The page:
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James Brien Comey Jr. (/ˈkoʊmi/; born December 14, 1960) is an American lawyer who was the 7th director of the Federal Bureau of Investigation (FBI) from 2013 until his dismissal in May 2017. Comey was a registered Republican for most of his adult life; however, in 2016, he described himself as unaffiliated.
During the administration of President George W. Bush, Comey was the U.S. attorney for the Southern District of New York from January 2002 to December 2003 and later the United States deputy attorney general from December 2003 to August 2005. In August 2005, Comey left the U.S. Department of Justice (DOJ) to become a senior vice president of Lockheed Martin as general counsel. In 2010, he became general counsel at Bridgewater Associates. In early 2013, he left Bridgewater to become a senior research scholar and Hertog fellow on national security law at Columbia Law School. He served on the board of directors of HSBC Holdings until July 2013.
In September 2013, President Barack Obama appointed Comey to the position of Director of the FBI. In that capacity, he was responsible for overseeing the FBI’s investigation of the Hillary Clinton email controversy. His role in the 2016 U.S. presidential election was highly controversial. Some analysts and some Clinton supporters claim his decisions shortly before the 2016 election might have cost her the presidency, particularly his decision to reopen the investigation into her emails less than two weeks before the election. On June 14, 2018, DOJ inspector general Michael E. Horowitz released his report on the FBI’s handling of the Clinton email investigation, which criticized Comey’s actions during the 2016 election.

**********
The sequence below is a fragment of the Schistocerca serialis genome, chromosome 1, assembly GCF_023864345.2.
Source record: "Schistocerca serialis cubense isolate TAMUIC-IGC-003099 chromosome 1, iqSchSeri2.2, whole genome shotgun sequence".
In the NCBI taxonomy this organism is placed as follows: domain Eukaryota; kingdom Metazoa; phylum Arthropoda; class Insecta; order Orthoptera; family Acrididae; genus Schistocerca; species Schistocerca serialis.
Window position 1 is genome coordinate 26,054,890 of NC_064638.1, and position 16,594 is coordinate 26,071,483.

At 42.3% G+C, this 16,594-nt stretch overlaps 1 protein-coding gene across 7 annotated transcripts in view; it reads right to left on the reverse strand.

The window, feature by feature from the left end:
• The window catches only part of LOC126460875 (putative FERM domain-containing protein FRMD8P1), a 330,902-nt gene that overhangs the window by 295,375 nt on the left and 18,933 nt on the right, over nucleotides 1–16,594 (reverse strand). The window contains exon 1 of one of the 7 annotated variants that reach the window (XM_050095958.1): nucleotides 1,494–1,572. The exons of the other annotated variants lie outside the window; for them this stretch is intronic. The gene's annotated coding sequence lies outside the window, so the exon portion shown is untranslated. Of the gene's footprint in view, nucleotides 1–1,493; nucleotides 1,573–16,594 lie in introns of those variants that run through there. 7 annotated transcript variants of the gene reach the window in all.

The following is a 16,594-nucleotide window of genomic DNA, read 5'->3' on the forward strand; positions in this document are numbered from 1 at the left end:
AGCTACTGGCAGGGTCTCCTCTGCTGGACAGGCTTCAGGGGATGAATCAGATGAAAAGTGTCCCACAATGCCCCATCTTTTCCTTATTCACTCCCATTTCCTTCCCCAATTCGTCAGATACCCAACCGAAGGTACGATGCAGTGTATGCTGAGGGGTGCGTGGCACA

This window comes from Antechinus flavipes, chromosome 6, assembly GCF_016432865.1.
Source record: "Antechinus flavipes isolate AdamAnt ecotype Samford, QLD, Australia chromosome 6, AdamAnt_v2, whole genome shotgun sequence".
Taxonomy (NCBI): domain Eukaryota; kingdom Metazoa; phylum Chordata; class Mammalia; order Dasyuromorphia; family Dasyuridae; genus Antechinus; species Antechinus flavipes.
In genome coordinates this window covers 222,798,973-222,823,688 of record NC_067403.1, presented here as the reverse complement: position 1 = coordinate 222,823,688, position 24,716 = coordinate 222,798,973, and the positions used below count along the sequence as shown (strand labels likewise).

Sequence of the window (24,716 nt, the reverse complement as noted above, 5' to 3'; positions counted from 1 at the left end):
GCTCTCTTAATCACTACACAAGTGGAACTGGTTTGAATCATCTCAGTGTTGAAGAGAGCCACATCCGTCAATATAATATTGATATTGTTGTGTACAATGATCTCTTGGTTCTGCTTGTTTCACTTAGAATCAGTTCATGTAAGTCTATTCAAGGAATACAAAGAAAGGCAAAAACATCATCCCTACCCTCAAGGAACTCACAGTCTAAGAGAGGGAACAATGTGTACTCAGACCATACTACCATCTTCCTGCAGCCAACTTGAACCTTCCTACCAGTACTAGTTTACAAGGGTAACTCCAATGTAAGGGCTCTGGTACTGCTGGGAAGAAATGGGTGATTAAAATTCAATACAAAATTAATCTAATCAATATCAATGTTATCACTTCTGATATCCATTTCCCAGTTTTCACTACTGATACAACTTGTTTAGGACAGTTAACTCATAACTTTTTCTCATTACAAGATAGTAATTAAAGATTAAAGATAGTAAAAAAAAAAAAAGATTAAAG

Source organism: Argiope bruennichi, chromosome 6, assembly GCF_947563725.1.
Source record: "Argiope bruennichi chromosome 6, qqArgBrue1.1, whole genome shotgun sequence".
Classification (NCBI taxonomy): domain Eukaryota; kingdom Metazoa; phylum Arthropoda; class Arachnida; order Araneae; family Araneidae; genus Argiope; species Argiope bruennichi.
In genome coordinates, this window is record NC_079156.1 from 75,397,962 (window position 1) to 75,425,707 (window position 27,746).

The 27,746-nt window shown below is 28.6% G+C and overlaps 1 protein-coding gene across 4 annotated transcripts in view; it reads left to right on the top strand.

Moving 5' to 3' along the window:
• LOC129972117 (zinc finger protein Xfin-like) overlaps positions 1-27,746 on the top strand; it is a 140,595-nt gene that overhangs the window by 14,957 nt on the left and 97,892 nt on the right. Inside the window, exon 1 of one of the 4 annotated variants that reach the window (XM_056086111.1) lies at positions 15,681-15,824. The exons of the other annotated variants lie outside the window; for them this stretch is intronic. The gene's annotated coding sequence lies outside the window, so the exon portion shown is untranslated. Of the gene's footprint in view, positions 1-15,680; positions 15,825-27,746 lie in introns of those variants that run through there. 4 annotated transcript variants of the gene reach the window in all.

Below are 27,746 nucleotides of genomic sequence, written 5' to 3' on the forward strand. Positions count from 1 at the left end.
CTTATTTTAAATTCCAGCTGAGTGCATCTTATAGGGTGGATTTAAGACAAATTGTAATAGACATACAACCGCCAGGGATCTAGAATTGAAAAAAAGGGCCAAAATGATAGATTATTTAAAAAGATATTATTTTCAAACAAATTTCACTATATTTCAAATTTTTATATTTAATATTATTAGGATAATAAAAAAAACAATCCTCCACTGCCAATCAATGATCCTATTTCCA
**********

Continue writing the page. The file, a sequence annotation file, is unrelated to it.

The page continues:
President Donald Trump fired Comey on May 9, 2017. Statements from Trump and the White House suggested that Comey had been fired to ease the “pressure” Trump was under due to the Russia investigation. Later that month, Comey arranged for a friend to leak to the press a memo he had written after a February 14, 2017 private meeting with the president. It said Trump had asked him to end the FBI’s investigation into Michael Flynn, the former national security advisor. The dismissal, various memos detailing meetings with Trump, and Comey’s subsequent Congressional testimony in June that same year were interpreted by some commentators as evidence of obstruction of justice by the president and became part of the Mueller investigation. Inspector General Horowitz found that Comey violated FBI policy regarding the memos, however it was added that there’s “no evidence that Comey or his attorneys released any of the classified information contained in any of the memos to members of the media.” The Department of Justice declined to prosecute Comey. In December 2019, Horowitz released a report finding no political bias against Trump by Comey or other FBI officials.